Edinburgh Fringe 2015 Review: Impossible

Phill Jupitus and Alan Cox chart the turbulent friendship of Arthur Conan Doyle and Harry Houdini in an equally uneasy production

cc9c02cf 1aab 4966 b11a 10ea13132479 620×372 ★★☆☆☆

Venue: Pleasance Queen Dome

Adrien Brody’s award-winning turn as the eponymous escapist in the excellent 2014 mini-series Houdini was as definitive a biopic performance as Daniel Day Lewis’s Lincoln or Streep’s Thatcher. In a nuanced televisual realisation of an extraordinary life, Brody lent an incredible range to the role and re-energised his career in the process.

A segment of Houdini’s story gets the stage treatment in one-act play Impossible, which finds none of the complexity nor richness of the screen adaptation, opting instead for gentle laughs and over-explained simplification. Houdini (Cox) begs his idol Doyle (Jupitus) to attend his supernatural stage show, only to find himself baffled by the writer’s fixation with the reality of the afterlife. The two form a friendship that falls as soon as it flies, as Houdini goes to grossly self-righteous lengths to discredit any medium that Doyle may throw at him – including Lady Doyle herself – to substantiate his equally dogmatic faith in the spirit world.

Back-stories are trotted out like flat-pack character development (Doyle hasn’t moved on from the death of his son, Houdini was born in rural Hungary but, ahem, made a miraculous escape) in a tonally unclear but sometimes charming script by Robert Khan and Tom Salinsky. Hannah Eidinow’s direction is the real bugbear. The thrust staging is at odds with the realist overtones of the script to begin with, and the use of projected set screens behind a handful of token period signifiers feels lazy. The decision to cram an extra row in front of the semi-circular tiered seating leaves the actors with insufficient space to do anything organic, encased as they are in an immediate circle of watching bodies well lit by the stage lighting. All interaction on-stage feels shrunken to fit a smaller space, and the performances are clearly scaled back accordingly.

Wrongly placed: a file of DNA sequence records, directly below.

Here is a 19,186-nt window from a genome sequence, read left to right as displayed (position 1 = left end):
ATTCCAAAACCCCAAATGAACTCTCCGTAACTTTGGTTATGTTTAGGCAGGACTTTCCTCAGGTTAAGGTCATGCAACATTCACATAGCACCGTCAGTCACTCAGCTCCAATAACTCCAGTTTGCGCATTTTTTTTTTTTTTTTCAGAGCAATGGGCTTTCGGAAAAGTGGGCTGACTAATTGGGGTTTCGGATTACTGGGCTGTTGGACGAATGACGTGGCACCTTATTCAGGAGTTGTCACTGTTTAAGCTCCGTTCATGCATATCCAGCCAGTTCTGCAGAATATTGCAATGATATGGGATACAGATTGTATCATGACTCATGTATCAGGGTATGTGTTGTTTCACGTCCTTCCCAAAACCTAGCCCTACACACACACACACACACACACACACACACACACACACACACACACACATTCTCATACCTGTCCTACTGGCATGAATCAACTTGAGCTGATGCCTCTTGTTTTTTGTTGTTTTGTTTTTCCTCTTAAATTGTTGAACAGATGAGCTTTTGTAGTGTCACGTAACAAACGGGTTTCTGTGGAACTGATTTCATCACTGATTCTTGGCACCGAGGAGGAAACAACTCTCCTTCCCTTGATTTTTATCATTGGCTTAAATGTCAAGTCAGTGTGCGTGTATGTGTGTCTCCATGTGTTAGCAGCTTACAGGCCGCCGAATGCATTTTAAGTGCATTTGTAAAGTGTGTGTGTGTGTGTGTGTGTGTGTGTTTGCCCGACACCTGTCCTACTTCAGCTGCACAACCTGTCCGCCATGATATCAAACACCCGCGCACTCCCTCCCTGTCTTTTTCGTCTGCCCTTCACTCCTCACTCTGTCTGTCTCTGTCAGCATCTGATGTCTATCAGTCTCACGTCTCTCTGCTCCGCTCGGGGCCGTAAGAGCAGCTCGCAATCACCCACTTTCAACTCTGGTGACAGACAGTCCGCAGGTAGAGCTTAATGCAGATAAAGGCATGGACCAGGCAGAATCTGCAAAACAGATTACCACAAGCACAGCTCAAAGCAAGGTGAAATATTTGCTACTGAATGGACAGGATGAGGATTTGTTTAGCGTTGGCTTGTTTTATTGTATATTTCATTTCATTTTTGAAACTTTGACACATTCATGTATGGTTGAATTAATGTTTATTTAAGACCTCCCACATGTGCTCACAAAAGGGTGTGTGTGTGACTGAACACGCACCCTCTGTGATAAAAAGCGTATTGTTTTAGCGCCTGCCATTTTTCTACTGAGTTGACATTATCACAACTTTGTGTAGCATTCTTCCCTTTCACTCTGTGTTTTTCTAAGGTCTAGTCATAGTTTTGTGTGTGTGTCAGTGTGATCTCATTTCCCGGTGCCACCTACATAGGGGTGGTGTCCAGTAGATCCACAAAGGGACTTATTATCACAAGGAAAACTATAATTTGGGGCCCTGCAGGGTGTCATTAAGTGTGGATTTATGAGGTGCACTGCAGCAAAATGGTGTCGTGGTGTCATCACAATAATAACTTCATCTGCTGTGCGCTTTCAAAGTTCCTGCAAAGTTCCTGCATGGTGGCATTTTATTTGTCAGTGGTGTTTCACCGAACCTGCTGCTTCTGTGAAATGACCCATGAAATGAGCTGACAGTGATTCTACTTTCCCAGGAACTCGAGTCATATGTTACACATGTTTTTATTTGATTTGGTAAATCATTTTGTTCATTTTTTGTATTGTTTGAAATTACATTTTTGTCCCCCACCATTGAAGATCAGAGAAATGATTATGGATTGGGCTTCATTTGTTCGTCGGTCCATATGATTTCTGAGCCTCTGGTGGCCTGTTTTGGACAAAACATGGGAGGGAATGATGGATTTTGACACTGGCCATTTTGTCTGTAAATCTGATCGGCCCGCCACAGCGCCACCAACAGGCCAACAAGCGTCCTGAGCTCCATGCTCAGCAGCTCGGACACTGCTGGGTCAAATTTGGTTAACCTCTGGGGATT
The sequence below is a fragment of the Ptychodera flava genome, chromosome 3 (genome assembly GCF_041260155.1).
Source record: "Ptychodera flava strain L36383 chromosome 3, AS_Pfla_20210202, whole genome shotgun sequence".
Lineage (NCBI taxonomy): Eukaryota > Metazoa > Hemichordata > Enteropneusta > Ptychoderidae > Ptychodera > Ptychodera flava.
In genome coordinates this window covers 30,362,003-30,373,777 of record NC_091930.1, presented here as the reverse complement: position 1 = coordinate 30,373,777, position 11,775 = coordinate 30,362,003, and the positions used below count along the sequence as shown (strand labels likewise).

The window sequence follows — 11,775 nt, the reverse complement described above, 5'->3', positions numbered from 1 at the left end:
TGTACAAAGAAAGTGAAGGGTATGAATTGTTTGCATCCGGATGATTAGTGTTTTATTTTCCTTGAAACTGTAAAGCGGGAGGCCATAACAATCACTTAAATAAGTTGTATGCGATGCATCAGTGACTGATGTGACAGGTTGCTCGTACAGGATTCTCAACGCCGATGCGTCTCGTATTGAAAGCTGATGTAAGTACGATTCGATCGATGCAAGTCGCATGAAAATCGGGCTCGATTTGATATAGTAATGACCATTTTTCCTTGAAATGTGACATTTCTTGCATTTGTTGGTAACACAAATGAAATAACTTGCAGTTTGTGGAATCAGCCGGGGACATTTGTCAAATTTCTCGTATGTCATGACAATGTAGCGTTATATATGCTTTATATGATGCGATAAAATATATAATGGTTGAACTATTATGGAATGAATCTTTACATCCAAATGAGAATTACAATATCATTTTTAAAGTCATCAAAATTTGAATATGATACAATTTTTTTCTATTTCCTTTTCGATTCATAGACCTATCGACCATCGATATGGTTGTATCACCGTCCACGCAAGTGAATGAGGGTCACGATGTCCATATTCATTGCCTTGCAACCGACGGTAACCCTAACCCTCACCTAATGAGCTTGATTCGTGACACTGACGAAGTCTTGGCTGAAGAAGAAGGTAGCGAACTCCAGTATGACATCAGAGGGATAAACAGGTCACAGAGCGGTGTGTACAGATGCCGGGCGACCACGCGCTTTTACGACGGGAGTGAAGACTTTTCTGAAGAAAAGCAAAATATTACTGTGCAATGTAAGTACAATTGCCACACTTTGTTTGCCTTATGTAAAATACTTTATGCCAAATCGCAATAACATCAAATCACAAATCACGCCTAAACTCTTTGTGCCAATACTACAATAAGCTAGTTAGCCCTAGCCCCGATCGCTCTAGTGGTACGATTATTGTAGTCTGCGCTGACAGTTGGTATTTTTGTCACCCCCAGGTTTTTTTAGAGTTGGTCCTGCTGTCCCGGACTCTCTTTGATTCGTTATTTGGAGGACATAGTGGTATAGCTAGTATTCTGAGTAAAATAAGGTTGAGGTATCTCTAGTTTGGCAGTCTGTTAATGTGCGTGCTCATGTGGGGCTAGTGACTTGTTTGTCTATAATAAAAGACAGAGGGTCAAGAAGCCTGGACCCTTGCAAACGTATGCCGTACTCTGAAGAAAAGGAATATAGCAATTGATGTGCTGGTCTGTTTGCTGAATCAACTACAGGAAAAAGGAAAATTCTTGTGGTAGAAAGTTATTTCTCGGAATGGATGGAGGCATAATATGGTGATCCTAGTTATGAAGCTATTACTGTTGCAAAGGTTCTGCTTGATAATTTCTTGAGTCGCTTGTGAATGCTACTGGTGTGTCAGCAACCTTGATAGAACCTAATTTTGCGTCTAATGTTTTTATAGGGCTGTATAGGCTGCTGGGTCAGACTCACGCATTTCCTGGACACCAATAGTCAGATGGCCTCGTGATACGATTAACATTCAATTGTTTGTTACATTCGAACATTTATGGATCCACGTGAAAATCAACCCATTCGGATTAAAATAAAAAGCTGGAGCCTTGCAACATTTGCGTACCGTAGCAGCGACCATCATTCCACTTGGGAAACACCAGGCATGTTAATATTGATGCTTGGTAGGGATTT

Phill Jupitus is surprisingly watch-able as Doyle, playing with a grumpy, naive old-manliness and handling all but his last lines with a well-measured realism. Alan Cox goes the other way and looks worse for it, playing Houdini with the one-dimensional bombast of the cringe-worthy Jeremy Piven in Mr Selfridge. Mrs Houdini is capably played by Milly Thomas, the only cast member who looks to be truly enjoying working her craft, and Deborah Frances-White plays a flimsy caricature of a gentry wife everywhere but for the moment where she fiegns possession by Houdini’s dead mother, when she looks like she’d just rather not.

There are a visible number of occasions where lines are fluffed. That wouldn’t be a problem if the cast were bubbling with enthusiasm and immersed in their roles, but it seems more the product of carelessness than anything else.

Impossible is a case of neat marketing and compelling premise masquerading as promise, and is a victim of its own brevity. Check out Brody’s Houdini for a cared-for telling of the complex tale.


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